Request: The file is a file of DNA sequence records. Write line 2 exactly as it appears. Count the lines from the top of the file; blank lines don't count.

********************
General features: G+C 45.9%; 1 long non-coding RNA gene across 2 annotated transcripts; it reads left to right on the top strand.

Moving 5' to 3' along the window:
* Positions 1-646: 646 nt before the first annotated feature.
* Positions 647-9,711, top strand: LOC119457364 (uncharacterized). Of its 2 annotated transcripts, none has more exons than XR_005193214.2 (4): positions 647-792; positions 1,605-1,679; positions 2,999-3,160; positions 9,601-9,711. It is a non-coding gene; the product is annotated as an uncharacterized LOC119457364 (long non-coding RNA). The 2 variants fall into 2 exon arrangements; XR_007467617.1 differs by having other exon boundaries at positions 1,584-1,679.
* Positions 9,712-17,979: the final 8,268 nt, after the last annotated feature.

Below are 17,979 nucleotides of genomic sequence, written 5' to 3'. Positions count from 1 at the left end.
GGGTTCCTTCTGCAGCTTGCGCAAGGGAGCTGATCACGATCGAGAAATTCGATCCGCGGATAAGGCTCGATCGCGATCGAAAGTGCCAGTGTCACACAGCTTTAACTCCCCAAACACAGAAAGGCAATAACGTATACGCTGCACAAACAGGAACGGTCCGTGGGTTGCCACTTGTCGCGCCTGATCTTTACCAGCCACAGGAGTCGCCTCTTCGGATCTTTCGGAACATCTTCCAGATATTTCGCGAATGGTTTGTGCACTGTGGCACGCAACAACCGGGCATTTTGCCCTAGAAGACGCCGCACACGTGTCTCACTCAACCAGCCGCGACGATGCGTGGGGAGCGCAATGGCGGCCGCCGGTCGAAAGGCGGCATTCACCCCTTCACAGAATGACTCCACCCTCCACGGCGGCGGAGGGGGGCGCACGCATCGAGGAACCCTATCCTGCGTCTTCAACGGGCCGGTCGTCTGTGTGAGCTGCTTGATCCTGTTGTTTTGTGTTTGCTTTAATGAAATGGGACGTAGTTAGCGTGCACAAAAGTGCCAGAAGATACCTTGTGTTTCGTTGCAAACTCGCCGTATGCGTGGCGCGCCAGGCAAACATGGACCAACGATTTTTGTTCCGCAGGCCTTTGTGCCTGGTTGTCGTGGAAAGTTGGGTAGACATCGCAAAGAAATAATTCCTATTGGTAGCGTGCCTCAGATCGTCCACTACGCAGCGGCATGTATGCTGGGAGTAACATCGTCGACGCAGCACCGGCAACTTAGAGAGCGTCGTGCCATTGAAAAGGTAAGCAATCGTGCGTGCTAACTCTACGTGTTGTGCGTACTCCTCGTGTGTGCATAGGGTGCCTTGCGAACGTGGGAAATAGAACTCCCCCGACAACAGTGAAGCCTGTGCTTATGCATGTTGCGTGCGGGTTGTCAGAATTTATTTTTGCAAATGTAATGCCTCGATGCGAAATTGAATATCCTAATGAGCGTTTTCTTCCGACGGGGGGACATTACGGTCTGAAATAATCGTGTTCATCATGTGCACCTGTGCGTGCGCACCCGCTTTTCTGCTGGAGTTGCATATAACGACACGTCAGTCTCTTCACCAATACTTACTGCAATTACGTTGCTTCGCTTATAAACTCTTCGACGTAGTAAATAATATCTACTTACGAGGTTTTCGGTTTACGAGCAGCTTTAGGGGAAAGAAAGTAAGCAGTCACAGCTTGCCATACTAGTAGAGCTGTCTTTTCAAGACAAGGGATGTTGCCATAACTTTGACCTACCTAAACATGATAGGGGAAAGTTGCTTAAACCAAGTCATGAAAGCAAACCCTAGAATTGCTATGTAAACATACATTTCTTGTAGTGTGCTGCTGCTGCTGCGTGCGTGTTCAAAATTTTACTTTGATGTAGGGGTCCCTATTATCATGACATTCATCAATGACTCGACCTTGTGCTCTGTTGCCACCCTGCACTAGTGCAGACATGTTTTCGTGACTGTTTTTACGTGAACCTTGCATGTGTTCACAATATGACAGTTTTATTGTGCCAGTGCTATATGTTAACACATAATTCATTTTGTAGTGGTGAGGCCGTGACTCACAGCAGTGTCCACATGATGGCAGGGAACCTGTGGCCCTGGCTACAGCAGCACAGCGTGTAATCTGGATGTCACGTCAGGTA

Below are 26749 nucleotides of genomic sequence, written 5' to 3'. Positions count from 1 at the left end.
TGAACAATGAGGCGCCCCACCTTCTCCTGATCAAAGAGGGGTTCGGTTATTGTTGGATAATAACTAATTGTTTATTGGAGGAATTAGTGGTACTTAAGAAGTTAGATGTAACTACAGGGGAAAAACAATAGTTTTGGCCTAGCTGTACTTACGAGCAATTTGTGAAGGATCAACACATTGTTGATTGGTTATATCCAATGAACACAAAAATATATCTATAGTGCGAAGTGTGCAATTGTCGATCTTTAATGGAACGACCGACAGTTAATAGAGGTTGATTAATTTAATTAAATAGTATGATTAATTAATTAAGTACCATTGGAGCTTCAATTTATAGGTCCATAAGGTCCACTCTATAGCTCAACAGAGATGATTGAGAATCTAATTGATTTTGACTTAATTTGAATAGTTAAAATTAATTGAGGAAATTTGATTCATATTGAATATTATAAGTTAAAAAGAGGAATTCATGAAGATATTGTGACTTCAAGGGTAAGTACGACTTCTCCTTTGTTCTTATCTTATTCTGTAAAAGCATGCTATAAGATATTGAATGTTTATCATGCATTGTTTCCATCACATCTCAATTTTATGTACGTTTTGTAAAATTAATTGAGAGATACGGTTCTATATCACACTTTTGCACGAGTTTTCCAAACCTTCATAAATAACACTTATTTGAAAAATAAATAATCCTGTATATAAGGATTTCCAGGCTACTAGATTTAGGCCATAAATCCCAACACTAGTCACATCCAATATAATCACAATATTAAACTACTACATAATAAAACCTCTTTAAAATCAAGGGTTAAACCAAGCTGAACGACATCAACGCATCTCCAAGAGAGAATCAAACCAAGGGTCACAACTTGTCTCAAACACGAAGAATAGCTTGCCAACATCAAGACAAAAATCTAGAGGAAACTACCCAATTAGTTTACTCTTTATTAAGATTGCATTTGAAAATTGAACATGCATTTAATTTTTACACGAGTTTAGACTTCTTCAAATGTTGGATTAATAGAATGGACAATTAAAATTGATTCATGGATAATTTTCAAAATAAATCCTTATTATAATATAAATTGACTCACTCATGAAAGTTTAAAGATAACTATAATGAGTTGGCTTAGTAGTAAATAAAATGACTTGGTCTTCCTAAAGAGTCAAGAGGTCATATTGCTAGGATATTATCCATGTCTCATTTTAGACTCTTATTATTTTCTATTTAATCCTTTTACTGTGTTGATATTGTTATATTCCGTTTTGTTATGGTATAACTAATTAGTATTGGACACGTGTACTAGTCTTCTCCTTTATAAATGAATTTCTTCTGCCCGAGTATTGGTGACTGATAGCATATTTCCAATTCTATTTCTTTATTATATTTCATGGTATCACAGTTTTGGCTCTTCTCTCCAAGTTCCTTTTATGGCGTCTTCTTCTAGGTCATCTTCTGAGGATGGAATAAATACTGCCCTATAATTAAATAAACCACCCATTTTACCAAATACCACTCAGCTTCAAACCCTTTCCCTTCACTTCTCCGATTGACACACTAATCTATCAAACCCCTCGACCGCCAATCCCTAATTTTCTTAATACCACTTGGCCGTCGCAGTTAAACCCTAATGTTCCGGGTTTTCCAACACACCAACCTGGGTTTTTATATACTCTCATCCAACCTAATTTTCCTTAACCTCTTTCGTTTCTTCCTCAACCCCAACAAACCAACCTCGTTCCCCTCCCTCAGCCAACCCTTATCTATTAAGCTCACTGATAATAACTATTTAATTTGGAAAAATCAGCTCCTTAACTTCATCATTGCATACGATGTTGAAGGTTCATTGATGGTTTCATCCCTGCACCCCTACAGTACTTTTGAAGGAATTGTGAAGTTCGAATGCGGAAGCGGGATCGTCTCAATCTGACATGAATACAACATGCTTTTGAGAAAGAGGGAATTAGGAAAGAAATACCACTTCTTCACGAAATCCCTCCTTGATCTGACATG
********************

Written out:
Moving 5' to 3' along the window: